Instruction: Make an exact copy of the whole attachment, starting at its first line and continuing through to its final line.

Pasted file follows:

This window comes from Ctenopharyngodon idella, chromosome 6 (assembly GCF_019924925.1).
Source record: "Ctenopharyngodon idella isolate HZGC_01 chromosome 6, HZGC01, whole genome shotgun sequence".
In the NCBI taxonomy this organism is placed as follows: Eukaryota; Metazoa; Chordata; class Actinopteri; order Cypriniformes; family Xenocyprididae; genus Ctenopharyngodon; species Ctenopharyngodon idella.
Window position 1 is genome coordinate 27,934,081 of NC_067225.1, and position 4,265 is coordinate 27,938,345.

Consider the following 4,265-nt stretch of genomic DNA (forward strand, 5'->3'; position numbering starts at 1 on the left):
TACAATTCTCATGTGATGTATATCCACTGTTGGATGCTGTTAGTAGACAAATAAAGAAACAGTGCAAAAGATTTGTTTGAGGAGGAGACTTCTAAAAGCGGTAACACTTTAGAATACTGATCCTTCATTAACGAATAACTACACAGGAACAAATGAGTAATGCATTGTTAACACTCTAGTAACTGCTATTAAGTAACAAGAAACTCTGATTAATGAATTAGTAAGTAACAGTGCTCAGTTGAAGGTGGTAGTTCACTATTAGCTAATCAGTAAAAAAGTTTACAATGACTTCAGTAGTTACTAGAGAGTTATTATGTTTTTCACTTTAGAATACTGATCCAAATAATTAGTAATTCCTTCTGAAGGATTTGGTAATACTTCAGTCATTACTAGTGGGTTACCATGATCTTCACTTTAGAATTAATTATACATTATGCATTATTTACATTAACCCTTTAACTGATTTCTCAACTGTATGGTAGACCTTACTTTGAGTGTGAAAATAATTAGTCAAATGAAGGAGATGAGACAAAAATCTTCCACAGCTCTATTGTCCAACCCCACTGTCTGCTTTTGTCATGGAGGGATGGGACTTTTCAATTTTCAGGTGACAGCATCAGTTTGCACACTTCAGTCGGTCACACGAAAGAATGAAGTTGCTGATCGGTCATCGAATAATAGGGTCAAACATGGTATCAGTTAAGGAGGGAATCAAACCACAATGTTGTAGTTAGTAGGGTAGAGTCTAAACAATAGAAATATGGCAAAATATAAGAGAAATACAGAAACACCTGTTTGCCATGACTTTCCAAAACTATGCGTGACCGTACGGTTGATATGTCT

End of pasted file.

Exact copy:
This window comes from Ctenopharyngodon idella, chromosome 6 (assembly GCF_019924925.1).
Source record: "Ctenopharyngodon idella isolate HZGC_01 chromosome 6, HZGC01, whole genome shotgun sequence".
In the NCBI taxonomy this organism is placed as follows: Eukaryota; Metazoa; Chordata; class Actinopteri; order Cypriniformes; family Xenocyprididae; genus Ctenopharyngodon; species Ctenopharyngodon idella.
Window position 1 is genome coordinate 27,934,081 of NC_067225.1, and position 4,265 is coordinate 27,938,345.

Consider the following 4,265-nt stretch of genomic DNA (forward strand, 5'->3'; position numbering starts at 1 on the left):
TACAATTCTCATGTGATGTATATCCACTGTTGGATGCTGTTAGTAGACAAATAAAGAAACAGTGCAAAAGATTTGTTTGAGGAGGAGACTTCTAAAAGCGGTAACACTTTAGAATACTGATCCTTCATTAACGAATAACTACACAGGAACAAATGAGTAATGCATTGTTAACACTCTAGTAACTGCTATTAAGTAACAAGAAACTCTGATTAATGAATTAGTAAGTAACAGTGCTCAGTTGAAGGTGGTAGTTCACTATTAGCTAATCAGTAAAAAAGTTTACAATGACTTCAGTAGTTACTAGAGAGTTATTATGTTTTTCACTTTAGAATACTGATCCAAATAATTAGTAATTCCTTCTGAAGGATTTGGTAATACTTCAGTCATTACTAGTGGGTTACCATGATCTTCACTTTAGAATTAATTATACATTATGCATTATTTACATTAACCCTTTAACTGATTTCTCAACTGTATGGTAGACCTTACTTTGAGTGTGAAAATAATTAGTCAAATGAAGGAGATGAGACAAAAATCTTCCACAGCTCTATTGTCCAACCCCACTGTCTGCTTTTGTCATGGAGGGATGGGACTTTTCAATTTTCAGGTGACAGCATCAGTTTGCACACTTCAGTCGGTCACACGAAAGAATGAAGTTGCTGATCGGTCATCGAATAATAGGGTCAAACATGGTATCAGTTAAGGAGGGAATCAAACCACAATGTTGTAGTTAGTAGGGTAGAGTCTAAACAATAGAAATATGGCAAAATATAAGAGAAATACAGAAACACCTGTTTGCCATGACTTTCCAAAACTATGCGTGACCGTACGGTTGATATGTCT